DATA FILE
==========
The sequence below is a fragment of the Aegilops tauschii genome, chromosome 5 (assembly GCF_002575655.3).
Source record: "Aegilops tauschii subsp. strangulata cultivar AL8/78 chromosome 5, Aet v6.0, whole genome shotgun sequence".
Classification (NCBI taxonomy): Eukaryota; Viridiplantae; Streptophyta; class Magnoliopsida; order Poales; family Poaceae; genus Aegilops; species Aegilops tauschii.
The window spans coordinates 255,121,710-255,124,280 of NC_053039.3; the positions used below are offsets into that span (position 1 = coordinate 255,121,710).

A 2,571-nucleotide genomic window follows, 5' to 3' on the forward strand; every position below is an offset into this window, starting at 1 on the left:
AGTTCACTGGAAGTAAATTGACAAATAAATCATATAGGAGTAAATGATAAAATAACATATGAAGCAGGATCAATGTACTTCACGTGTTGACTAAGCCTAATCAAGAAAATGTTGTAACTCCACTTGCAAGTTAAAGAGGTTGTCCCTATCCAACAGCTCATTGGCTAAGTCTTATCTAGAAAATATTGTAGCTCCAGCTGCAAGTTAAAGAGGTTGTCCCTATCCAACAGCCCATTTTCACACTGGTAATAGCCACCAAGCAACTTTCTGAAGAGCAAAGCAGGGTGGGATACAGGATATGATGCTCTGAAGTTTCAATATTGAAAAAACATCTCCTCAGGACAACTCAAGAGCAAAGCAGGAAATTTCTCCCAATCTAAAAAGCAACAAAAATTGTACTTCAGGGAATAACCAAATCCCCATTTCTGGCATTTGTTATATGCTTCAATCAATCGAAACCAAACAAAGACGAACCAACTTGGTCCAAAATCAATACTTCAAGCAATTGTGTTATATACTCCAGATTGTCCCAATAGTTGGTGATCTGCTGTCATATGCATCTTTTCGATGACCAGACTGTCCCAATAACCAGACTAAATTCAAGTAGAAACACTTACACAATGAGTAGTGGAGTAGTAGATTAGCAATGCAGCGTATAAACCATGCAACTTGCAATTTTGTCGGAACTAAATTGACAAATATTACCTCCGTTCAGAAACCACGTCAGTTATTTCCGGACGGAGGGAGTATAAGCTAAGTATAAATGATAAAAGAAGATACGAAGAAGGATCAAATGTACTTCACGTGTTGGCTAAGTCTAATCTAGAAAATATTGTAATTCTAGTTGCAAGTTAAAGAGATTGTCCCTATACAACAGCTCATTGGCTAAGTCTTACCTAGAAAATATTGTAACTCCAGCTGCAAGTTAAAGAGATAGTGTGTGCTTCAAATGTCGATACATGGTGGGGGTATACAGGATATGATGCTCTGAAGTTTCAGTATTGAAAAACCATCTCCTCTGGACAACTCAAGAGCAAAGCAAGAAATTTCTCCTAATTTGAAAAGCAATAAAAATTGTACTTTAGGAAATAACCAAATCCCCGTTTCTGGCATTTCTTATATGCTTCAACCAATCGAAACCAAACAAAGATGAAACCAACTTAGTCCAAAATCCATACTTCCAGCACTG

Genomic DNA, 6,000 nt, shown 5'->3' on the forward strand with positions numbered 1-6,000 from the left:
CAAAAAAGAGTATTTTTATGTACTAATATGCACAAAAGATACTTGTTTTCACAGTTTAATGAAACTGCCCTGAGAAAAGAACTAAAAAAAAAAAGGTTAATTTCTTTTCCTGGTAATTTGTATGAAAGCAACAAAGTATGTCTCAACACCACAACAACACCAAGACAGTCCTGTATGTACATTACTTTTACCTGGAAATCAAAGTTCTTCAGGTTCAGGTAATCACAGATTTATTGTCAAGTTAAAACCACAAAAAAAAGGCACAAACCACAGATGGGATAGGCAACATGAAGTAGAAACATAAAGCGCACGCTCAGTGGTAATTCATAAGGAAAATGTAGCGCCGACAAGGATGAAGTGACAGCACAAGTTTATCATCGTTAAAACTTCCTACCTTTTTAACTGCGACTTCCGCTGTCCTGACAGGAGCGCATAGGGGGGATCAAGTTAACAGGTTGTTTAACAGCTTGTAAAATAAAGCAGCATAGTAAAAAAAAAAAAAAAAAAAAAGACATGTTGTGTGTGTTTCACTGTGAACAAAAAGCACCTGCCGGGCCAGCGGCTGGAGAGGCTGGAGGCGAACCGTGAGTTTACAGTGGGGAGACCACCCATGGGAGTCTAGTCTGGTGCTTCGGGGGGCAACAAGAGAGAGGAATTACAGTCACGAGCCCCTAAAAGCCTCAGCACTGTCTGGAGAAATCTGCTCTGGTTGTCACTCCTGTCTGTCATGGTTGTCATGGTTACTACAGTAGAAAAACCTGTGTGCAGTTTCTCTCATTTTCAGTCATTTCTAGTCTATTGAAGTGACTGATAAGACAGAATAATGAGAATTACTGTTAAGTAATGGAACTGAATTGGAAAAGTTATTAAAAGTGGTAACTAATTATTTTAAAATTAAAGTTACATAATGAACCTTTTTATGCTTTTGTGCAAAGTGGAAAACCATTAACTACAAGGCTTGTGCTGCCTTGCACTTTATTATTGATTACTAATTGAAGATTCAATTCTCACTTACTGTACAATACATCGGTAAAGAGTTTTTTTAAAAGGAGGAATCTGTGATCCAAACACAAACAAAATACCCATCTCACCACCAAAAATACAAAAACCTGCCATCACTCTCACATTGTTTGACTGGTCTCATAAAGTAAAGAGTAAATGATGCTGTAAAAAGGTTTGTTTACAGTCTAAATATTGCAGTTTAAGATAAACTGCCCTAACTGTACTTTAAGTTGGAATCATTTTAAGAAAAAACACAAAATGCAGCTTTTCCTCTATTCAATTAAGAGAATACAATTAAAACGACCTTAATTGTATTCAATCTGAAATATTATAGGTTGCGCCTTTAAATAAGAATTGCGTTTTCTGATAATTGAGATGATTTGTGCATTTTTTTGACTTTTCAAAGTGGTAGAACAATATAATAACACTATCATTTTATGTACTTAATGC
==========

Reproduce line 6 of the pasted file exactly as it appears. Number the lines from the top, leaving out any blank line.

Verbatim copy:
AGTTCACTGGAAGTAAATTGACAAATAAATCATATAGGAGTAAATGATAAAATAACATATGAAGCAGGATCAATGTACTTCACGTGTTGACTAAGCCTAATCAAGAAAATGTTGTAACTCCACTTGCAAGTTAAAGAGGTTGTCCCTATCCAACAGCTCATTGGCTAAGTCTTATCTAGAAAATATTGTAGCTCCAGCTGCAAGTTAAAGAGGTTGTCCCTATCCAACAGCCCATTTTCACACTGGTAATAGCCACCAAGCAACTTTCTGAAGAGCAAAGCAGGGTGGGATACAGGATATGATGCTCTGAAGTTTCAATATTGAAAAAACATCTCCTCAGGACAACTCAAGAGCAAAGCAGGAAATTTCTCCCAATCTAAAAAGCAACAAAAATTGTACTTCAGGGAATAACCAAATCCCCATTTCTGGCATTTGTTATATGCTTCAATCAATCGAAACCAAACAAAGACGAACCAACTTGGTCCAAAATCAATACTTCAAGCAATTGTGTTATATACTCCAGATTGTCCCAATAGTTGGTGATCTGCTGTCATATGCATCTTTTCGATGACCAGACTGTCCCAATAACCAGACTAAATTCAAGTAGAAACACTTACACAATGAGTAGTGGAGTAGTAGATTAGCAATGCAGCGTATAAACCATGCAACTTGCAATTTTGTCGGAACTAAATTGACAAATATTACCTCCGTTCAGAAACCACGTCAGTTATTTCCGGACGGAGGGAGTATAAGCTAAGTATAAATGATAAAAGAAGATACGAAGAAGGATCAAATGTACTTCACGTGTTGGCTAAGTCTAATCTAGAAAATATTGTAATTCTAGTTGCAAGTTAAAGAGATTGTCCCTATACAACAGCTCATTGGCTAAGTCTTACCTAGAAAATATTGTAACTCCAGCTGCAAGTTAAAGAGATAGTGTGTGCTTCAAATGTCGATACATGGTGGGGGTATACAGGATATGATGCTCTGAAGTTTCAGTATTGAAAAACCATCTCCTCTGGACAACTCAAGAGCAAAGCAAGAAATTTCTCCTAATTTGAAAAGCAATAAAAATTGTACTTTAGGAAATAACCAAATCCCCGTTTCTGGCATTTCTTATATGCTTCAACCAATCGAAACCAAACAAAGATGAAACCAACTTAGTCCAAAATCCATACTTCCAGCACTG